Annabelle: Creation – David Sandberg Q&A Following Special Screening

Dread Central was part of a select few horror outlets – and clergy! – to see an early screening of Annabelle: Creation (review) and take part in a special Q&A with the film’s director, David Sandberg.

The movie, which came out on August 11th, is an origin story, set in the 1950s. It picks up several years after the tragic death of the daughter of a dollmaker and his wife. When the couple (played by Anthony LaPaglia and Miranda Otto) welcomes a nun (Stephanie Sigman) and several girls from a shuttered orphanage into their home, every living soul in the house becomes the target of the dollmaker’s possessed creation… Annabelle.

There are some major spoilers below, proceed with caution! (Or better yet, bookmark this article and read it after you have watched Annabelle: Creation.)

Dread Central: Did you change much, from the original script?

David Sandberg: No, not really. There was already a first version of the script when I came aboard. My concern was just sort of tying it together at the end. There was some tweaking, like I wanted to add that ending scene and tweak some scares, and stuff like that but overall, the basic story, they’d already figured it out. If anything, the script was too long, really. The first cut of the movie was over two hours. It was just too much stuff so I was just trying to cut out as much as possible. We had this whole back story, a back story for Sister Charlotte, about how she got pregnant and had to give her child away because she was becoming a nun and that child had died, and it comes back and haunts her… there’s so much stuff in this movie.

DC: Was that indicated in the old photo we saw of Sister Charlotte?

DS: No, that’s just a tie-in to the upcoming The Nun movie. Yeah, so they this upcoming movie, based on the nun from The Conjuring 2, which takes place in Romania where this whole thing started, so that photo you see in Annabelle: Creation is a reference to that upcoming movie to tie it all together.

David Sandberg

DC: How involved is James Wan? [the creator of the whole Conjuring / Annabelle universe]

DS: He was very involved in the pre-production, then during production he came by a few times. He was doing Aquaman and whatever else he’s doing, but he had input and ideas. The devil smashing the lightbulb and coming down, that was his idea.

DC: The house that the dollmaker lives in – and the makeshift orphanage – is so distinctive. Is that a real house? And where did you shoot?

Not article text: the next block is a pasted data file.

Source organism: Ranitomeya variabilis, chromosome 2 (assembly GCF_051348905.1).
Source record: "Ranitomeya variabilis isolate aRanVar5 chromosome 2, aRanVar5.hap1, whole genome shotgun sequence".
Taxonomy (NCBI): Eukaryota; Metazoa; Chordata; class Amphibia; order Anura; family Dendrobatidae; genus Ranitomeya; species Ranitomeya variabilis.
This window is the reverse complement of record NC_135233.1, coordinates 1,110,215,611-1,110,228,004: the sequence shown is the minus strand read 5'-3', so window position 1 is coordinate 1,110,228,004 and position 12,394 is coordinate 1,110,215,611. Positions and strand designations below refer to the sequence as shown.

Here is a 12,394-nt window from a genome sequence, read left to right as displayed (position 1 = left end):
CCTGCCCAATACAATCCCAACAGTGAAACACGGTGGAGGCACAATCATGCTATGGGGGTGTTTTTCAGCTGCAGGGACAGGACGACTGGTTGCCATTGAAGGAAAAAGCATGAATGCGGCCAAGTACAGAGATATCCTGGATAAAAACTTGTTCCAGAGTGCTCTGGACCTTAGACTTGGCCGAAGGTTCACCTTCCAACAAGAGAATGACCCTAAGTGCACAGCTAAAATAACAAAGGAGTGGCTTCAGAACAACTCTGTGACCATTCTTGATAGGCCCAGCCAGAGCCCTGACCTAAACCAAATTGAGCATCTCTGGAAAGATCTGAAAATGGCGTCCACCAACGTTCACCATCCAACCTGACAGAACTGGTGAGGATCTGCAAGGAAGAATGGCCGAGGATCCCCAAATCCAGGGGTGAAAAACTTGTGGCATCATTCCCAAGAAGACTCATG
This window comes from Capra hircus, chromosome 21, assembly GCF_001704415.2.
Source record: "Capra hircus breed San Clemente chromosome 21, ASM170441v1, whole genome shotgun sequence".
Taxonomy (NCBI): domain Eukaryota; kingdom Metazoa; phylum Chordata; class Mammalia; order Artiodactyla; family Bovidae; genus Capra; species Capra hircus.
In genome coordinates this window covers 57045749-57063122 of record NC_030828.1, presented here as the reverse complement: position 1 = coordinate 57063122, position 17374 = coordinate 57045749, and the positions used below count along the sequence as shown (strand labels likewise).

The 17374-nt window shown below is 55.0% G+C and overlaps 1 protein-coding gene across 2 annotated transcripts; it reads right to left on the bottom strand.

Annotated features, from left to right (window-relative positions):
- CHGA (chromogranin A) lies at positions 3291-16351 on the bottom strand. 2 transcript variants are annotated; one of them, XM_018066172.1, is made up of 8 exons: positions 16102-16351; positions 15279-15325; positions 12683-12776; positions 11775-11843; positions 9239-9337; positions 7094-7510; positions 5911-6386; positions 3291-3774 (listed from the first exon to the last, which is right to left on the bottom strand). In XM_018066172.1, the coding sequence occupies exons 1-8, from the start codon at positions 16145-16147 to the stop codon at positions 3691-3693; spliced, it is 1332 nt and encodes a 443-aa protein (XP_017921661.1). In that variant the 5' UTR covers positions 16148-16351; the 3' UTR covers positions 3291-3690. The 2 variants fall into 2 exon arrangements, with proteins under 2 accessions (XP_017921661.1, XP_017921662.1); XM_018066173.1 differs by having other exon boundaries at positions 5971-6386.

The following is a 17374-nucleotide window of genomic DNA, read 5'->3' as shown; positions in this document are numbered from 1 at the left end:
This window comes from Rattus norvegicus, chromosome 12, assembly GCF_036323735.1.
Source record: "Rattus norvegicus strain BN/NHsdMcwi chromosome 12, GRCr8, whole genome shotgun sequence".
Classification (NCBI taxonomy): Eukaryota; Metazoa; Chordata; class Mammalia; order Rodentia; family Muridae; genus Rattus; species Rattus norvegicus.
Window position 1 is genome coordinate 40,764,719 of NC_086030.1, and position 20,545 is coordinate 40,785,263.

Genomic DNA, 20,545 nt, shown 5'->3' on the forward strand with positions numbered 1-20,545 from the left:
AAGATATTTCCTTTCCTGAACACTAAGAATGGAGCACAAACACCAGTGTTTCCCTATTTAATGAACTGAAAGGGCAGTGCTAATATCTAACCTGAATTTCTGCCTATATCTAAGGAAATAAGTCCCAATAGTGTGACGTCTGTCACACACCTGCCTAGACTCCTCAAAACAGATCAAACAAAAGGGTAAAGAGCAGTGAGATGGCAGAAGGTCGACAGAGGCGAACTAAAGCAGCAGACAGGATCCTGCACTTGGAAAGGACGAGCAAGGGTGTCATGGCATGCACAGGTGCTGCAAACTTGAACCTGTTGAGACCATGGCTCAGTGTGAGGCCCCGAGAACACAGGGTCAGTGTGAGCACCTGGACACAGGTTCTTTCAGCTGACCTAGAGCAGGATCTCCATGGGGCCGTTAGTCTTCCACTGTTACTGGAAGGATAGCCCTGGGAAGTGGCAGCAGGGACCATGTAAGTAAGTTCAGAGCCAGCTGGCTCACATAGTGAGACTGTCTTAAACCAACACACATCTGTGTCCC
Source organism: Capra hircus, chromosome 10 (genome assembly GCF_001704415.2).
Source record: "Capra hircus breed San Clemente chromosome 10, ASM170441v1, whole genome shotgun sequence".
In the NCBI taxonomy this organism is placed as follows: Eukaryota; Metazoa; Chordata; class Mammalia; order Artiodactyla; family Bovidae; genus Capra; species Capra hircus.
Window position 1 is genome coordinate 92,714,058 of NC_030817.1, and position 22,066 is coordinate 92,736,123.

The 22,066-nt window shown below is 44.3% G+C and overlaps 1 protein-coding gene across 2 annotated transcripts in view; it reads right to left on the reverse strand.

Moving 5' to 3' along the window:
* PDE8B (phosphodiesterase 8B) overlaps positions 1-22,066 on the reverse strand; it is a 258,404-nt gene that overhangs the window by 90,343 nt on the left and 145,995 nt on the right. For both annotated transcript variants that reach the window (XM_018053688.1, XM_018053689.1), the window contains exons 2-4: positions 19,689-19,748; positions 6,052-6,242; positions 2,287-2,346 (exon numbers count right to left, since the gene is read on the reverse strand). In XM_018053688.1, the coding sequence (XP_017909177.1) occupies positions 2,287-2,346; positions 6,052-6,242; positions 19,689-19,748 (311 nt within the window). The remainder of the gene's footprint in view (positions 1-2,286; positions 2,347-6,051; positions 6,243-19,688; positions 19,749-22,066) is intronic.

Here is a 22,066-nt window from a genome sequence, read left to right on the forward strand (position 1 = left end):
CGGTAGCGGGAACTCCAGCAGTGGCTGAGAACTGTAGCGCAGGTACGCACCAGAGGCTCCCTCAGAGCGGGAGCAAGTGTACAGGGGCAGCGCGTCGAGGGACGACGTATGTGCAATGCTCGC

DS: Here in town [Los Angeles]. All the interiors are at the Warner Lot and the exteriors were out at the Big Sky Ranch. I love that environment, it’s like a western, shooting out there. Reminds me of Cinemascope. It’s an existing house that’s in “Westworld” the series, but we modified it a lot. We added extensions to it and made it look really old and re-painted it so it looks a lot cooler in our movie. It’s weird with those things actually, because a lot of props and locations that look too exaggerated in real life look OK onscreen. When we first came up there and saw the house, it’s like, ‘I don’t know, this looks like a Tim Burton movie with all these details and stuff,’ but on screen it looks OK.

DC: Child actors need to be especially convincing in movies like these. Can you talk a bit about your younger cast members?

DS: Well first of all, we did all the auditions. I had all the girls, and the test was: they had to be scared from me just saying ‘monster!’ to see if they could actually be scared from nothing. That was sort of a prerequisite, but then we just got really good actors. And all of these girls are now friends and have had, like, sleepovers. Even Stephanie, who plays Sister Charlotte, has been at these sleepovers. They’re this super tight group now. The girl who plays Janice [Talitha Bateman] is actually the sister of the boy from Lights Out, but we did hold auditions and there were several girls in the running, but she did win out. She’s great, I think she’ll have a great career.

DC: There seems to be a lot of planning in the moments of suspense, as far as visuals. Did you plan pretty far in advance?